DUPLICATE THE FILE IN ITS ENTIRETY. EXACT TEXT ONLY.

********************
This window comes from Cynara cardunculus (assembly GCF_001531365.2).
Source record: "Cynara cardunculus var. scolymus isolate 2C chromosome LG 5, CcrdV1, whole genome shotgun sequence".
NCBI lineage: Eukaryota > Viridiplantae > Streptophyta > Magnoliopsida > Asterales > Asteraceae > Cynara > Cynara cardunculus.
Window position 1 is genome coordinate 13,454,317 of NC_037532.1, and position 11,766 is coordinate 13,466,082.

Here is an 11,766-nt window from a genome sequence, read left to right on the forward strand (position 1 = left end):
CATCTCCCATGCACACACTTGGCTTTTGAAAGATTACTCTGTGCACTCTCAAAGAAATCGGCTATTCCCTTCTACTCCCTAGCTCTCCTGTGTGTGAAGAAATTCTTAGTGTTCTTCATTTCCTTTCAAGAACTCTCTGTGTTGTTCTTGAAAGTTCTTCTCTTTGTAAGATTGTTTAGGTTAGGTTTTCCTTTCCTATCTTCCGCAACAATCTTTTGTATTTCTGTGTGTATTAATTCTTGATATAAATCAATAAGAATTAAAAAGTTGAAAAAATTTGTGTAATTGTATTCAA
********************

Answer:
This window comes from Cynara cardunculus (assembly GCF_001531365.2).
Source record: "Cynara cardunculus var. scolymus isolate 2C chromosome LG 5, CcrdV1, whole genome shotgun sequence".
NCBI lineage: Eukaryota > Viridiplantae > Streptophyta > Magnoliopsida > Asterales > Asteraceae > Cynara > Cynara cardunculus.
Window position 1 is genome coordinate 13,454,317 of NC_037532.1, and position 11,766 is coordinate 13,466,082.

Here is an 11,766-nt window from a genome sequence, read left to right on the forward strand (position 1 = left end):
CATCTCCCATGCACACACTTGGCTTTTGAAAGATTACTCTGTGCACTCTCAAAGAAATCGGCTATTCCCTTCTACTCCCTAGCTCTCCTGTGTGTGAAGAAATTCTTAGTGTTCTTCATTTCCTTTCAAGAACTCTCTGTGTTGTTCTTGAAAGTTCTTCTCTTTGTAAGATTGTTTAGGTTAGGTTTTCCTTTCCTATCTTCCGCAACAATCTTTTGTATTTCTGTGTGTATTAATTCTTGATATAAATCAATAAGAATTAAAAAGTTGAAAAAATTTGTGTAATTGTATTCAA